Push for change: Toward a better future for all | Inquirer Business
MAPping the Future

Push for change: Toward a better future for all

Let us now take a quick look at our country’s current situation. We are still facing severe and multiple crises, including a health crisis, an economic crisis, an education crisis, an environmental crisis and a social justice crisis. Given that 2022 is a critical election year for the country, we hope that “political and constitutional crisis” is not added to this already long list. Whatever the outcome may be, we are prepared to work with the duly elected new administration and contribute to its development program.

The current surge in infection rates is unfortunate, and it threatens to set back our country’s recovery. The unemployment rate in 2022 is expected to range between 7 to 9 percent or roughly three times the prepandemic 2.2 percent in 2019.


The digital divide is keeping the poor out of the emerging digital economy. Children from low-income families have limited access to online education, further exacerbating the education crisis.

With a poverty rate of 17.5 percent in 2021, there could be up to 19 million poor Filipinos among us. At the same time, millions of Filipinos are still suffering from the devastation caused by Typhoon “Odette.”


It is time for us not only to do more but also to be more. What we should be striving for right now is a new normal that is genuinely sustainable, resilient, equitable, inclusive and beneficial for all.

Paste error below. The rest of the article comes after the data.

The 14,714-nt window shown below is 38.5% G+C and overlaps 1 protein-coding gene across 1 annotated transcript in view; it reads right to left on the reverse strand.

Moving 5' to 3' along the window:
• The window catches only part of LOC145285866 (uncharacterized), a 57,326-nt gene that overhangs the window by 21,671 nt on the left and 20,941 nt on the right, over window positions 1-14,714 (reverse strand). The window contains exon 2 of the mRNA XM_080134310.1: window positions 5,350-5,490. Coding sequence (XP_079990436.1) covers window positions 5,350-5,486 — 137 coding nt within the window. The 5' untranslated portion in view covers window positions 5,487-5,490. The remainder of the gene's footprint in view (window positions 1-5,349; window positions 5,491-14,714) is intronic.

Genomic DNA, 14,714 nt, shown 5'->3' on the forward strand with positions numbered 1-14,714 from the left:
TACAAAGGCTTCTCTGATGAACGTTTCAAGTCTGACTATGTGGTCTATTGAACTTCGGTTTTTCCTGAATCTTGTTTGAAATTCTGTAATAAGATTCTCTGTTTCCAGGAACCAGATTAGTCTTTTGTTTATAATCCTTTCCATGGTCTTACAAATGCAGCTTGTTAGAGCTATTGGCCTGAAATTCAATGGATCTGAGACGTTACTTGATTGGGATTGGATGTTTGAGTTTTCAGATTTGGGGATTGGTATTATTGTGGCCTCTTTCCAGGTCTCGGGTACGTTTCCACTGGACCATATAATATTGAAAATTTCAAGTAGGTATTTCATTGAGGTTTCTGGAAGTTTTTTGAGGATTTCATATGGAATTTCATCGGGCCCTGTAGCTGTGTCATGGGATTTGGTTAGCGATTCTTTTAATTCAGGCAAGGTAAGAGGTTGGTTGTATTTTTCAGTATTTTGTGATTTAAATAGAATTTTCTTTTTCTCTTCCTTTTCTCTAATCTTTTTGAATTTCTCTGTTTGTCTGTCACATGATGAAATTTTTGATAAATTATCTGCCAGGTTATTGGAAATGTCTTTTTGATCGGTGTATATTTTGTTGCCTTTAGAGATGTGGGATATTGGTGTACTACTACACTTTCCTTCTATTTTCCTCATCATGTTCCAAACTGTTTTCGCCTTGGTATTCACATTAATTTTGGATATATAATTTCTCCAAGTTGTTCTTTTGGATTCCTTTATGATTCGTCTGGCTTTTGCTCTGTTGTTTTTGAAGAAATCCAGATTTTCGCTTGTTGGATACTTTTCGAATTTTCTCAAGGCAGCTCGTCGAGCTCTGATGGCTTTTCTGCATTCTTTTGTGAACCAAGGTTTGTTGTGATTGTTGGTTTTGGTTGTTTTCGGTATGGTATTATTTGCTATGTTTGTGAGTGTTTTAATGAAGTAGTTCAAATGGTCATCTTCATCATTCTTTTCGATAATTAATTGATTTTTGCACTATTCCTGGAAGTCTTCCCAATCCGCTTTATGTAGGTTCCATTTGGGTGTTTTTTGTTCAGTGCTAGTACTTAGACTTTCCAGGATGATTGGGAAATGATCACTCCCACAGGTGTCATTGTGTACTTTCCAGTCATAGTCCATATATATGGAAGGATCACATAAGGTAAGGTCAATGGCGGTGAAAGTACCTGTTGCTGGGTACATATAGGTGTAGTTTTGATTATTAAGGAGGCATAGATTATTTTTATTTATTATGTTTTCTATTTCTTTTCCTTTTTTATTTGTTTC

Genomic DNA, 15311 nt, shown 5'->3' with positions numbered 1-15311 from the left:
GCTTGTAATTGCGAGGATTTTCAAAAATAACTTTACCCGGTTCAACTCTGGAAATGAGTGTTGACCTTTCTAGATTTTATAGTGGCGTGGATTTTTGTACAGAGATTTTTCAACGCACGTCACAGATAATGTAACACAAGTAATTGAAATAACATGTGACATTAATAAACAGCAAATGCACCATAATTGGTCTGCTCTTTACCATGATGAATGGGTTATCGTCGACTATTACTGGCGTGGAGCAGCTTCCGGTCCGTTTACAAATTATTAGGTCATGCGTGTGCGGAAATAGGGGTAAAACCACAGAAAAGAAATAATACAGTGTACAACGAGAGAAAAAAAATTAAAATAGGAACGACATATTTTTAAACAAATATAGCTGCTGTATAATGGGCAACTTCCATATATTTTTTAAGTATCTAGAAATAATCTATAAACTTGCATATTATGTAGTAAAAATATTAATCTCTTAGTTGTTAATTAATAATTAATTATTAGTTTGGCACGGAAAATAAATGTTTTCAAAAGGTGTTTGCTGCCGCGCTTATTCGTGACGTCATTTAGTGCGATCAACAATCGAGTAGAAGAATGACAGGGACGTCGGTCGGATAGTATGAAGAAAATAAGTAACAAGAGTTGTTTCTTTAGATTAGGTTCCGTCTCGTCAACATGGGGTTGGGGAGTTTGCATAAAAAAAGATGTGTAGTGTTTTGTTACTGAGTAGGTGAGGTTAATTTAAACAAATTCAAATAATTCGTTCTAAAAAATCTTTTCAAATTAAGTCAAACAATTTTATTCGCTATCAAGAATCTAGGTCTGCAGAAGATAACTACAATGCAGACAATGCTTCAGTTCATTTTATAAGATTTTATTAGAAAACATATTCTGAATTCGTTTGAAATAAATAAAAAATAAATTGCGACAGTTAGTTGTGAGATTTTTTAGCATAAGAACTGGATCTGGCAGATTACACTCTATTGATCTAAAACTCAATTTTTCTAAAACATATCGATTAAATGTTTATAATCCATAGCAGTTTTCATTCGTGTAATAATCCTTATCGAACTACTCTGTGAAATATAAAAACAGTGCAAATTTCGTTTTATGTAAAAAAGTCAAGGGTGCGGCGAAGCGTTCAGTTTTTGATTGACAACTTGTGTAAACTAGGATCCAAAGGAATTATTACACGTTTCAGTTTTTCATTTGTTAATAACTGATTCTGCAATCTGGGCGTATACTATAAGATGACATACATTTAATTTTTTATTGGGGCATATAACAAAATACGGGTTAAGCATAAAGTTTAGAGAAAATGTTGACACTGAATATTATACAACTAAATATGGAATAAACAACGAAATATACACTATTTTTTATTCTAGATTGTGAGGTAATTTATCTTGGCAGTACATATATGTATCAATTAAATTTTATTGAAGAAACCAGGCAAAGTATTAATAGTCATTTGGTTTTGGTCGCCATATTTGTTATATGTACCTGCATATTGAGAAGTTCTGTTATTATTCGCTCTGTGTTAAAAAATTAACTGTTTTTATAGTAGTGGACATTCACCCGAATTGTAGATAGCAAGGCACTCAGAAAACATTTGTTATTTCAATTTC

Top 3 main thrusts for 2022

Based on these observations, our 2022 Management Association of the Philippines (MAP) board has decided to adopt the theme, PUSH FOR CHANGE: Toward a Better Future for All.

Last year we did the GREAT RESET: Leading for the common good. Building on past gains, we move forward to push for change.

The first thrust: Policy reform for economic dynamism

We will put together an agenda of policy imperatives and push for their adoption, whether through executive or legislative action. In addition, we will advocate for good governance and the rule of law in the operation of and policy implementation by relevant public offices.

In the wake of the pandemic, the need for a conducive enabling environment for investment, foreign and domestic, becomes even more pressing. We must address the country’s energy security, resolve foreign ownership restrictions in critical industries and improve the ease of doing business, to name just a few imperatives.

In addition, we must unleash private sector participation in infrastructure development to benefit from private sector capital, expertise and efficiency.

During the campaign period, we will organize and participate in forums featuring the presidential, vice presidential and senatorial candidates. These forums will serve as a platform for raising our policy and governance concerns.


By mid-2022, we will invite newly elected and appointed national officials for policy dialogues.

We shall take a proactive stance on national issues that directly and substantially impact business and/or other sectors of society. Of particular interest to us are management excellence and good governance concerns. We intend to issue public statements on our own as MAP or in collaboration with other like-minded business groups.

The second thrust: Human development and well-being